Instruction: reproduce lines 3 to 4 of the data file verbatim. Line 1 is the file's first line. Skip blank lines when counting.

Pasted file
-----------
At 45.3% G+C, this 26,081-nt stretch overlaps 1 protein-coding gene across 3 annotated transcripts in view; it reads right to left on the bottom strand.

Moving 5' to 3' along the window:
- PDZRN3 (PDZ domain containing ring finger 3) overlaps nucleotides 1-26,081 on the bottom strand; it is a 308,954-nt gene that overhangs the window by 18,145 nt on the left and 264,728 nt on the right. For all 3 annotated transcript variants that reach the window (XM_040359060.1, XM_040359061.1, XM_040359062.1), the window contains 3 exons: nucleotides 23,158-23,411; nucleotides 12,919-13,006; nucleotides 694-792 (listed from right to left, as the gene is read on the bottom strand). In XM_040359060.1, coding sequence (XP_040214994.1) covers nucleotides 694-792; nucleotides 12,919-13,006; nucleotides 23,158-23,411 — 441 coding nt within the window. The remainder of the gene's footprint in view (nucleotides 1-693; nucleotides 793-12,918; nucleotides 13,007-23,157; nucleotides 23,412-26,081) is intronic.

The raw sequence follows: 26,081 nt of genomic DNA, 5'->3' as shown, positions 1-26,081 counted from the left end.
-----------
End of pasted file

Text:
- PDZRN3 (PDZ domain containing ring finger 3) overlaps nucleotides 1-26,081 on the bottom strand; it is a 308,954-nt gene that overhangs the window by 18,145 nt on the left and 264,728 nt on the right. For all 3 annotated transcript variants that reach the window (XM_040359060.1, XM_040359061.1, XM_040359062.1), the window contains 3 exons: nucleotides 23,158-23,411; nucleotides 12,919-13,006; nucleotides 694-792 (listed from right to left, as the gene is read on the bottom strand). In XM_040359060.1, coding sequence (XP_040214994.1) covers nucleotides 694-792; nucleotides 12,919-13,006; nucleotides 23,158-23,411 — 441 coding nt within the window. The remainder of the gene's footprint in view (nucleotides 1-693; nucleotides 793-12,918; nucleotides 13,007-23,157; nucleotides 23,412-26,081) is intronic.

The raw sequence follows: 26,081 nt of genomic DNA, 5'->3' as shown, positions 1-26,081 counted from the left end.